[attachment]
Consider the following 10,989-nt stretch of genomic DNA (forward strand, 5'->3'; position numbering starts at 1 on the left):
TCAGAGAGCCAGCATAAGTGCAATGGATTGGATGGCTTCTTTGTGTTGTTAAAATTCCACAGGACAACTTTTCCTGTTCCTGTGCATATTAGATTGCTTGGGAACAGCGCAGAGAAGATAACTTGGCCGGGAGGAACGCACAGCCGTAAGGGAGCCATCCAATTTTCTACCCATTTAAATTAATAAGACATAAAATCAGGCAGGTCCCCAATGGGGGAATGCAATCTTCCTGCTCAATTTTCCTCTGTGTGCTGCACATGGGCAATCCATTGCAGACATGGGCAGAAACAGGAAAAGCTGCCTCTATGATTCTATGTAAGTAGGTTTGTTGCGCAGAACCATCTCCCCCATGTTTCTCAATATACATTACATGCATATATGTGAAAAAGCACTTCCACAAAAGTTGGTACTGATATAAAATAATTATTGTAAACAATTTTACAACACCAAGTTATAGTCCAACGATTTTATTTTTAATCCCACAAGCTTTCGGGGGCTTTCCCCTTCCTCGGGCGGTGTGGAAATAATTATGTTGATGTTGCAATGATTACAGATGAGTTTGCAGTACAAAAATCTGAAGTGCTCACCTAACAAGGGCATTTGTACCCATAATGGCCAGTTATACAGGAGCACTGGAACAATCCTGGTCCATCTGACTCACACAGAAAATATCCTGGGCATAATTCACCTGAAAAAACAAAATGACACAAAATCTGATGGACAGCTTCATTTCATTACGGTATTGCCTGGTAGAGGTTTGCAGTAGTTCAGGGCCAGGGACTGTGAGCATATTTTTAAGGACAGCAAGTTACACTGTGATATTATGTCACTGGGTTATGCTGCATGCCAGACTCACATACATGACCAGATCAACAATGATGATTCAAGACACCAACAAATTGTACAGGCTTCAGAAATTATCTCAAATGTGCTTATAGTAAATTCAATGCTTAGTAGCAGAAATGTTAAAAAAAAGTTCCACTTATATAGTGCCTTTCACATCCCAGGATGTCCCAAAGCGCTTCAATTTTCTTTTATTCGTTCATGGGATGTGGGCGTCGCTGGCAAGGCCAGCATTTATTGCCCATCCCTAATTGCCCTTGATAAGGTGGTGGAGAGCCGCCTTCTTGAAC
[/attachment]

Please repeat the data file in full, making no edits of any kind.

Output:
Consider the following 10,989-nt stretch of genomic DNA (forward strand, 5'->3'; position numbering starts at 1 on the left):
TCAGAGAGCCAGCATAAGTGCAATGGATTGGATGGCTTCTTTGTGTTGTTAAAATTCCACAGGACAACTTTTCCTGTTCCTGTGCATATTAGATTGCTTGGGAACAGCGCAGAGAAGATAACTTGGCCGGGAGGAACGCACAGCCGTAAGGGAGCCATCCAATTTTCTACCCATTTAAATTAATAAGACATAAAATCAGGCAGGTCCCCAATGGGGGAATGCAATCTTCCTGCTCAATTTTCCTCTGTGTGCTGCACATGGGCAATCCATTGCAGACATGGGCAGAAACAGGAAAAGCTGCCTCTATGATTCTATGTAAGTAGGTTTGTTGCGCAGAACCATCTCCCCCATGTTTCTCAATATACATTACATGCATATATGTGAAAAAGCACTTCCACAAAAGTTGGTACTGATATAAAATAATTATTGTAAACAATTTTACAACACCAAGTTATAGTCCAACGATTTTATTTTTAATCCCACAAGCTTTCGGGGGCTTTCCCCTTCCTCGGGCGGTGTGGAAATAATTATGTTGATGTTGCAATGATTACAGATGAGTTTGCAGTACAAAAATCTGAAGTGCTCACCTAACAAGGGCATTTGTACCCATAATGGCCAGTTATACAGGAGCACTGGAACAATCCTGGTCCATCTGACTCACACAGAAAATATCCTGGGCATAATTCACCTGAAAAAACAAAATGACACAAAATCTGATGGACAGCTTCATTTCATTACGGTATTGCCTGGTAGAGGTTTGCAGTAGTTCAGGGCCAGGGACTGTGAGCATATTTTTAAGGACAGCAAGTTACACTGTGATATTATGTCACTGGGTTATGCTGCATGCCAGACTCACATACATGACCAGATCAACAATGATGATTCAAGACACCAACAAATTGTACAGGCTTCAGAAATTATCTCAAATGTGCTTATAGTAAATTCAATGCTTAGTAGCAGAAATGTTAAAAAAAAGTTCCACTTATATAGTGCCTTTCACATCCCAGGATGTCCCAAAGCGCTTCAATTTTCTTTTATTCGTTCATGGGATGTGGGCGTCGCTGGCAAGGCCAGCATTTATTGCCCATCCCTAATTGCCCTTGATAAGGTGGTGGAGAGCCGCCTTCTTGAAC